Supplier accessibility, therefore, represents the product/supplier choices available to the retailer to satisfy his merchandise requirements.
It refers to the choice rules or heuristics practiced by different retailers as a way of matching their merchandise requirements and supplier accessibility. It reflects the strategic purchasing policy of the retail establishment, so to speak. Based on the sore recent knowledge in the area of information processing (Einhorn, 1970; Wright, 1972; Sheth and Raju, 1973; Bettman, 1978), the theory of merchandise buying behavior identifies three distinct choice rules retailers are likely to follow in matching their merchandise requirements and supplier accessibility.
The first is a trade-off choice calculus by which the retailer is willing to sake trade—offs between various choice criteria such as price, packaging and delivery. Thus, a supplier with better price but worse delivery schedule may be considered as an option along with another supplier with higher price but better delivery schedule. The trade—off calculus, therefore, implies that price and delivery in the above example can be traded or compensated. What matters is the overall average performance of different suppliers on a number of choice criteria.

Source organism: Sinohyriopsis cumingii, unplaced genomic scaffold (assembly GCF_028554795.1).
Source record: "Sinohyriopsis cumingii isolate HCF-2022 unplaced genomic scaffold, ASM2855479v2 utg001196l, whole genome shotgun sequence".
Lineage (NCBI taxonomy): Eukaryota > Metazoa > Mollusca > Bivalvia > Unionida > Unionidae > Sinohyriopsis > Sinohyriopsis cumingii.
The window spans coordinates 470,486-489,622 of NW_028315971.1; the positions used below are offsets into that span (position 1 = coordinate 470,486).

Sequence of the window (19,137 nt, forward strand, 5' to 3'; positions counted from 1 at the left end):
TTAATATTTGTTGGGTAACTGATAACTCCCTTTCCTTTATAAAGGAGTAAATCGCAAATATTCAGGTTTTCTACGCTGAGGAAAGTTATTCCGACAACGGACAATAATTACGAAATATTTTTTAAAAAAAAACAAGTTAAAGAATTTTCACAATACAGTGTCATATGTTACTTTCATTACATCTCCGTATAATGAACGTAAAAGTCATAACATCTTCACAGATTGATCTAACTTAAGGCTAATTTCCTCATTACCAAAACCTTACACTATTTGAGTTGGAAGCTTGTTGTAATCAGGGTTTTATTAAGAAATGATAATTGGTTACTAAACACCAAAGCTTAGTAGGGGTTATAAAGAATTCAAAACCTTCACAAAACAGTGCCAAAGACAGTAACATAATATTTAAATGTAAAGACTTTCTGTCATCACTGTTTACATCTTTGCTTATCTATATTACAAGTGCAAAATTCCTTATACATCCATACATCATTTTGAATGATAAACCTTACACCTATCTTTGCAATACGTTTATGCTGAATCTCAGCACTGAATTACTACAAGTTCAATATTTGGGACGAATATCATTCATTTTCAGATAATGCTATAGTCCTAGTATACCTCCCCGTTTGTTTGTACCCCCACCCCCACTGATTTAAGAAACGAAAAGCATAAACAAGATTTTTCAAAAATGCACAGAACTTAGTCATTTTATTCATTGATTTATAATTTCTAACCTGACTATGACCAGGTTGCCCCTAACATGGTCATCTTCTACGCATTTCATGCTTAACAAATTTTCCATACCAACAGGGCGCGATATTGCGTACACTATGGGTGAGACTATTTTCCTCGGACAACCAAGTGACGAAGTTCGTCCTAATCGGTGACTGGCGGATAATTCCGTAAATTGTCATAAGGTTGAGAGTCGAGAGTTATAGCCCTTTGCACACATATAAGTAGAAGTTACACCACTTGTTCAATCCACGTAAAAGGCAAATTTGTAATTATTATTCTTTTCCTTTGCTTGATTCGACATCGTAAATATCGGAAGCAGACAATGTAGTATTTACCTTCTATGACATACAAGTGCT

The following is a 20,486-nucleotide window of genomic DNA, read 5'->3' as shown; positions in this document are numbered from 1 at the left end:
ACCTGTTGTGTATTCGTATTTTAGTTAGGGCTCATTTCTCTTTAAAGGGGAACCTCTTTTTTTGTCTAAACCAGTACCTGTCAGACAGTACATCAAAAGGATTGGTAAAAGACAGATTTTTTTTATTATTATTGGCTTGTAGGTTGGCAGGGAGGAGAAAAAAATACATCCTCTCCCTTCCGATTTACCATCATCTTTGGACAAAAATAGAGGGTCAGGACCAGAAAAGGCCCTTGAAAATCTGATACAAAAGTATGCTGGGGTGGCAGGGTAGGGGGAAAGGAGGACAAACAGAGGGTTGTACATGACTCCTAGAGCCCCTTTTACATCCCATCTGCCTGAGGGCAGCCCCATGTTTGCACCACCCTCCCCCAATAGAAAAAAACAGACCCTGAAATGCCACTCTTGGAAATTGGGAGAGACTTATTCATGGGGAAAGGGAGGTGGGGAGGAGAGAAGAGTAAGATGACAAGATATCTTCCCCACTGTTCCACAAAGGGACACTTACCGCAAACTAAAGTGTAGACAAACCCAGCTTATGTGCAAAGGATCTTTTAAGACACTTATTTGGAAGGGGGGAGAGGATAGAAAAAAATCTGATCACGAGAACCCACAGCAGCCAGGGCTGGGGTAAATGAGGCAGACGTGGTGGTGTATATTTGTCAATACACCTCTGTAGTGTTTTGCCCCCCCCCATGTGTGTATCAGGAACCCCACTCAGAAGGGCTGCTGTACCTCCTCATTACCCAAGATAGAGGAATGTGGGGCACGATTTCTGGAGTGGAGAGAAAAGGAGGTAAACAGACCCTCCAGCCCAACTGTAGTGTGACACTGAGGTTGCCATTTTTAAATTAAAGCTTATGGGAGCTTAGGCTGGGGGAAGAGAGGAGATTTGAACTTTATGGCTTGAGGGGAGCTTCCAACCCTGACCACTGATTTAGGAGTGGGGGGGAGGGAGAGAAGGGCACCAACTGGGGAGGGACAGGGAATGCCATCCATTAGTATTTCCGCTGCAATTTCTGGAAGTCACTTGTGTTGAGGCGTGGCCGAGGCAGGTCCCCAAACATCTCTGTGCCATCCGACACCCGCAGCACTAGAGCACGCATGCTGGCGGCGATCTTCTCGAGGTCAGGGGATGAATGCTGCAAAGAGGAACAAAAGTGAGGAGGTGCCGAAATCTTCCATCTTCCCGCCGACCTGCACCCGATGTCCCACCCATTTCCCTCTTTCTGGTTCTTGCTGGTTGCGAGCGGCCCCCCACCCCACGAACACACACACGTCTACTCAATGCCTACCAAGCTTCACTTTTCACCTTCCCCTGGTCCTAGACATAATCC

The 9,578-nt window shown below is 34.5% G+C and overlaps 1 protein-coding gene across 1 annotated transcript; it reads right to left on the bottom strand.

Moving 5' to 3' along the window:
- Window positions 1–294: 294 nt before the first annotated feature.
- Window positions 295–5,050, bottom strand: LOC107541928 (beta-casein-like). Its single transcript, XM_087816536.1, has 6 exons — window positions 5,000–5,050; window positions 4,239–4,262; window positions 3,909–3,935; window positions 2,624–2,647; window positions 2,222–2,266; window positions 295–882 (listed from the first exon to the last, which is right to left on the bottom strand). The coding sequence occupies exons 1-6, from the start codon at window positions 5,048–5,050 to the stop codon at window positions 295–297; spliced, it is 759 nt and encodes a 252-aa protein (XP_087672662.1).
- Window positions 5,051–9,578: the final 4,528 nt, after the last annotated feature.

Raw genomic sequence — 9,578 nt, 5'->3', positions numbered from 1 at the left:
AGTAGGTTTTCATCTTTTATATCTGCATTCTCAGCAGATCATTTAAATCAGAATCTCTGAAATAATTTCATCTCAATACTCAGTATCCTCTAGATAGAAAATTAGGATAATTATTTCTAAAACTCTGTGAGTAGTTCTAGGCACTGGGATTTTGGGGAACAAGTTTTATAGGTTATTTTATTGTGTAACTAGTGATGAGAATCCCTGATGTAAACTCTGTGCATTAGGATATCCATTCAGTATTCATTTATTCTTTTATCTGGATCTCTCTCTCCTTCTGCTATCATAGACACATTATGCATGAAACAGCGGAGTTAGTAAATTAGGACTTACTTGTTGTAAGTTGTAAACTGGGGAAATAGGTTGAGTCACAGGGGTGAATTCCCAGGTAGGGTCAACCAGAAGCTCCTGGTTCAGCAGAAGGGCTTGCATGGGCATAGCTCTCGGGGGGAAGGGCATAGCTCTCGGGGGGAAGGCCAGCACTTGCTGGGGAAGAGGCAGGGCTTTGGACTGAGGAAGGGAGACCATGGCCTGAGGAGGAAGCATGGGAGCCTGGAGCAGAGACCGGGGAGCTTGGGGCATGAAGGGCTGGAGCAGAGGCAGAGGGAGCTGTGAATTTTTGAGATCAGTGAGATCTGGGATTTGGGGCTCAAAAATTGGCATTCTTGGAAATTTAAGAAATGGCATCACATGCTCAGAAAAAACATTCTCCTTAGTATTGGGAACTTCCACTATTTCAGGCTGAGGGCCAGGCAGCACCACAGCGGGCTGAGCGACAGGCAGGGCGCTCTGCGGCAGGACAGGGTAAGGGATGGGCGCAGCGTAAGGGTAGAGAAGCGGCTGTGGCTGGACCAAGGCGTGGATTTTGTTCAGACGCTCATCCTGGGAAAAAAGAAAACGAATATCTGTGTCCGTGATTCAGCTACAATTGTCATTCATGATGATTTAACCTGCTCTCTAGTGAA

A second choice rule is called the dominant choice calculus by which the retailer makes choices of suppliers and/or products on one and only one choice criterion. It can be price, delivery, packaging or assortment. However, only those suppliers who meet or exceed the minimum requirements on a dominant criterion such as delivery or price are even considered by the retailer. Then, a supplier who is perceived to be the best on that criterion is selected. Notice that there is no trade—off between the dominant criterion and other criteria.